Portable asset protection plans It is possible to create a portable plan that starts in the U.S. but may later be transferred internationally. Portable plans may initially exist within the U.S. but have provisions included within them that legally allow you to transfer your assets offshore at a later date. If they are set up correctly by the consultants at CS&P, a triggering event such as a lawsuit can result in your being able to quickly transfer your assets to a foreign location in which they cannot be touched. The most popular countries for foreign asset protection trusts include Nevis, the Cook Islands and Belize because these three countries do not recognize U.S. court decisions.

Mistakes to avoid Commonly, businesses and individuals do not think about asset protection until it is too late. They may wait until a lawsuit is already filed against them before they start trying to protect their assets. Plaintiffs may then argue that transfers that are made after the lawsuits are filed are fraudulent transfers. If courts rule that they were, then the defendants may be ordered to turn over the assets that they have transferred to the trusts. This makes it highly important to take the steps necessary to protect your assets before a lawsuit is ever filed. These trusts can also protect your foreign investments from the reach of creditors overseas in the countries in which you have them.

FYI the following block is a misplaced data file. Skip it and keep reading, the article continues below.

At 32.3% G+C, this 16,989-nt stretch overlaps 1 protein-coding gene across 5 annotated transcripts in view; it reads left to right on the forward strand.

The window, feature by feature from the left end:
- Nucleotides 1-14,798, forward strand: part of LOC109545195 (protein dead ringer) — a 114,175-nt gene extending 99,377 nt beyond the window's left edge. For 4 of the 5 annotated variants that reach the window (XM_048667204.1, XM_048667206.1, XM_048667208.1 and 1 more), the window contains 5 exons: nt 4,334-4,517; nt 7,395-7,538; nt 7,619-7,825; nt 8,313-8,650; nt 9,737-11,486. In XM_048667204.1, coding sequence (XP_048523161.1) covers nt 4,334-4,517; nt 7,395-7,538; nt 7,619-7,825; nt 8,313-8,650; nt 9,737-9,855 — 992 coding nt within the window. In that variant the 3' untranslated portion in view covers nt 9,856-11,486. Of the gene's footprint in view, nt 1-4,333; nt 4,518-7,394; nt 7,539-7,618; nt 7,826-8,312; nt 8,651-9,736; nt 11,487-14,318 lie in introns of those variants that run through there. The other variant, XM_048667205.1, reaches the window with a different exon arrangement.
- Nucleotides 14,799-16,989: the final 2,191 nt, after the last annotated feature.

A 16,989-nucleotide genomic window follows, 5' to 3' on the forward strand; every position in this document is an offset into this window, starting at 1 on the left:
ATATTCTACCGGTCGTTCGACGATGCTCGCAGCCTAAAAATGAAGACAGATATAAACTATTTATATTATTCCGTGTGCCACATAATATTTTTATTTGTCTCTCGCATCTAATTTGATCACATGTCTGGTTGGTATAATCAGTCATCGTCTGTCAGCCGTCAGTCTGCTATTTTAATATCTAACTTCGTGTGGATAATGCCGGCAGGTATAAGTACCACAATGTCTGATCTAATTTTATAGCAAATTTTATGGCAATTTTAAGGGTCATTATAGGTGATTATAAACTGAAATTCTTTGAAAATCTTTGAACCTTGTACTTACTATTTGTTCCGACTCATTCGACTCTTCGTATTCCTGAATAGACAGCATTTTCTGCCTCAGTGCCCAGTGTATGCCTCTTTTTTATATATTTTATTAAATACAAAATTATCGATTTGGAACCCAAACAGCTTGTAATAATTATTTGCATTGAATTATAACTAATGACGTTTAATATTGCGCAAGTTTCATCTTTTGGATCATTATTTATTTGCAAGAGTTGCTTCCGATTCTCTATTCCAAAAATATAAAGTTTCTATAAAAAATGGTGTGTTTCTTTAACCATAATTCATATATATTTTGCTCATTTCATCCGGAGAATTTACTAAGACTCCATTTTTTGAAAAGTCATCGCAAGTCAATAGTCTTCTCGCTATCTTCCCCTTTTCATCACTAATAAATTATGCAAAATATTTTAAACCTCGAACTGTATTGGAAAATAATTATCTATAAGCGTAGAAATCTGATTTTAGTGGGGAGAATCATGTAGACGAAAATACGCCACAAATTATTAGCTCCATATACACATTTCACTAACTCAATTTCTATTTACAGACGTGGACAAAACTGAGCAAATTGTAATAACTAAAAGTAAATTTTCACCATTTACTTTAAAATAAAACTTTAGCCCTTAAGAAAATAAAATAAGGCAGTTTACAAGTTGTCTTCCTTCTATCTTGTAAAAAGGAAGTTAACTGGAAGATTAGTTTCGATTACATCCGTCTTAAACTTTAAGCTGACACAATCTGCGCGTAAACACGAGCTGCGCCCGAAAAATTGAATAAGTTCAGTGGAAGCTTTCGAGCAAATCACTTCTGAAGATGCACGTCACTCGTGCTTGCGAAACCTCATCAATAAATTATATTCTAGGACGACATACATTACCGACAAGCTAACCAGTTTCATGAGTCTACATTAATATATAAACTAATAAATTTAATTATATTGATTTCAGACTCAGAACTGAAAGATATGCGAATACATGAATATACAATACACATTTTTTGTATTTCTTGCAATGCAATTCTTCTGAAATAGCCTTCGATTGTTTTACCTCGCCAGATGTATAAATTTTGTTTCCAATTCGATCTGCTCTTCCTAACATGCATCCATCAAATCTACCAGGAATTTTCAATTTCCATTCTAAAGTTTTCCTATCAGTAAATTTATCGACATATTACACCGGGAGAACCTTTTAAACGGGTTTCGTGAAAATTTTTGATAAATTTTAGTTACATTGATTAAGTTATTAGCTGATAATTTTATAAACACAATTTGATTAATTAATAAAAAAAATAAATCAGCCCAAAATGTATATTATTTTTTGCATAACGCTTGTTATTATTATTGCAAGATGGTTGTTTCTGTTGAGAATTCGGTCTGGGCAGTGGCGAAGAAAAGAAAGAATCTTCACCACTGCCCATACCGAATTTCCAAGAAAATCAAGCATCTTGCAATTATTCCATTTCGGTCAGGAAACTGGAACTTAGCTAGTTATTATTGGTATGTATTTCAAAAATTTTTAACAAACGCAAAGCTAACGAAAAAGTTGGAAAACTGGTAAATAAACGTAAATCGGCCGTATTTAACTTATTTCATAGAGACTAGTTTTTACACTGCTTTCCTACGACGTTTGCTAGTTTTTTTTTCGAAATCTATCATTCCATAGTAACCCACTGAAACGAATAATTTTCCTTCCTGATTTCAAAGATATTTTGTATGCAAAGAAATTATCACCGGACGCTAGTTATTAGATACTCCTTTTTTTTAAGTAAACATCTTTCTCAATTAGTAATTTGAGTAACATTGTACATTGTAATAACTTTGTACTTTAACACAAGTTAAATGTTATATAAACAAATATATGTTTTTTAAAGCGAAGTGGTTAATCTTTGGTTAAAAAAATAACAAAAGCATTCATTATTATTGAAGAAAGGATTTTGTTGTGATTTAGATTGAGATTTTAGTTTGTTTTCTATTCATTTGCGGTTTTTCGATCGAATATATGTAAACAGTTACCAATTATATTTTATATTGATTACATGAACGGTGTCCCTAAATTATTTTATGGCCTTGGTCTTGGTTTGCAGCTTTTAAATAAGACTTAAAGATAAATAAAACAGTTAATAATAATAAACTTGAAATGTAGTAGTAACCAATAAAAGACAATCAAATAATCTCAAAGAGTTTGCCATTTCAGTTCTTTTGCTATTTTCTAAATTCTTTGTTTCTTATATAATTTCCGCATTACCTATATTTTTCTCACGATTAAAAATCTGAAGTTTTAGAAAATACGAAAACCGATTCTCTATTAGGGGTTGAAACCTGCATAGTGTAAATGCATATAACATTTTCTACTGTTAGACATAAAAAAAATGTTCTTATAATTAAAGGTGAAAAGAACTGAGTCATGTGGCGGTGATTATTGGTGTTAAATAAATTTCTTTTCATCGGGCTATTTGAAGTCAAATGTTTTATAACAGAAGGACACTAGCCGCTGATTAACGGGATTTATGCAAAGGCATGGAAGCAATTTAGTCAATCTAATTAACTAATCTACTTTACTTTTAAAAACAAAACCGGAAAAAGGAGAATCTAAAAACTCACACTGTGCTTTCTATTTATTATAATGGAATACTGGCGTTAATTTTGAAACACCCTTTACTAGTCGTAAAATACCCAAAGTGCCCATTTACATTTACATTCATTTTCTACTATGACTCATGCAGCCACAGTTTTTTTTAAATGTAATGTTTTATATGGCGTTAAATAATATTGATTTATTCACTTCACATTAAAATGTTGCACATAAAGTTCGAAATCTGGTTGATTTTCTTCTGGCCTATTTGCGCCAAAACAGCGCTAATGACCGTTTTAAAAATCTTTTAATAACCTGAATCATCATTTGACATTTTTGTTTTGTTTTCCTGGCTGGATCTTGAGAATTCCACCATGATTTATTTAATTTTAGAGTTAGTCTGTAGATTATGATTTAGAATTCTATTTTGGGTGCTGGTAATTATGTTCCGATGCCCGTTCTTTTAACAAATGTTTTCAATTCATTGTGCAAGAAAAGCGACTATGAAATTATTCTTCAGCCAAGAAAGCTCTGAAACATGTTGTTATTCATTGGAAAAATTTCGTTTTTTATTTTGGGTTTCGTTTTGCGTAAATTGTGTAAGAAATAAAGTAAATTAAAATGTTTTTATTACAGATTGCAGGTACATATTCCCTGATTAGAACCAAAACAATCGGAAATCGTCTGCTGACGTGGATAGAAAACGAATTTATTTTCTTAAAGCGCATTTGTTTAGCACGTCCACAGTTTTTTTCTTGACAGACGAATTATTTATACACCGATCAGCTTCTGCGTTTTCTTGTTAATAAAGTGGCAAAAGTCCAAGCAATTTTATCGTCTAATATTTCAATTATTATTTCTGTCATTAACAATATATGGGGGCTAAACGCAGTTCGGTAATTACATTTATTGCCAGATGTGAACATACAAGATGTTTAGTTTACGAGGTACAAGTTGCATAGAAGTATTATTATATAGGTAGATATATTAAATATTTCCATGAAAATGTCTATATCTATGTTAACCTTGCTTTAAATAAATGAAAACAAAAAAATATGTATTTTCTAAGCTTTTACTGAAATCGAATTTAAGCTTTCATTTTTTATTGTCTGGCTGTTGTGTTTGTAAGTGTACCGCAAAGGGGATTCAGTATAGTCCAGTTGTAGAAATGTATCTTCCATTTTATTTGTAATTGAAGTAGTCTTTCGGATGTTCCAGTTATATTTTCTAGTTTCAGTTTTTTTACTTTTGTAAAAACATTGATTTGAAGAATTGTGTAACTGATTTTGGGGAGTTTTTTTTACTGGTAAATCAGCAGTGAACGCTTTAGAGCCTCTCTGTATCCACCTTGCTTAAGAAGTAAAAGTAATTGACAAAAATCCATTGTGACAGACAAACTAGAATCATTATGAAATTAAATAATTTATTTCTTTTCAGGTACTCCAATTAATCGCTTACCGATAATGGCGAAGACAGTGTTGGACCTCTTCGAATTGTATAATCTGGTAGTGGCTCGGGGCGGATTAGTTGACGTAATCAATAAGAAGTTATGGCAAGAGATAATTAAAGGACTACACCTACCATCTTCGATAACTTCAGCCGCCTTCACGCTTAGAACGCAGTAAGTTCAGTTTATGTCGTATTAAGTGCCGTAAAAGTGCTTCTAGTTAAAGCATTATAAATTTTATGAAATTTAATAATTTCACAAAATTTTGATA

Choosing appropriate legal entity structures for protection In addition to domestic and international asset protection trusts, it is important for you to understand the different types of legal entity structures that are available to you if you have your own business. If you are doing business as a sole proprietor and your company is sued, the creditors will be able to reach the assets of both your business as well as your own personal assets. At a minimum, choosing a limited liability company or limited liability partnership may help to protect your personal assets from creditors if your business is sued. S-corporations and C-corporations may offer added layers of protection. Your professional consultant at CS&P may review your business and recommend the most appropriate type of legal entity structure for your particular needs.

Asset protection planning is vitally important for both individuals and businesses. It can be effective in shielding your assets from litigants, creditors and others. It is important that you do not wait until you think that you are in danger of being sued. The professionals at CS&P may help you to establish the most appropriate trust to protect your assets so that they will be separated from your risk.

Contact us for a free initial consultation.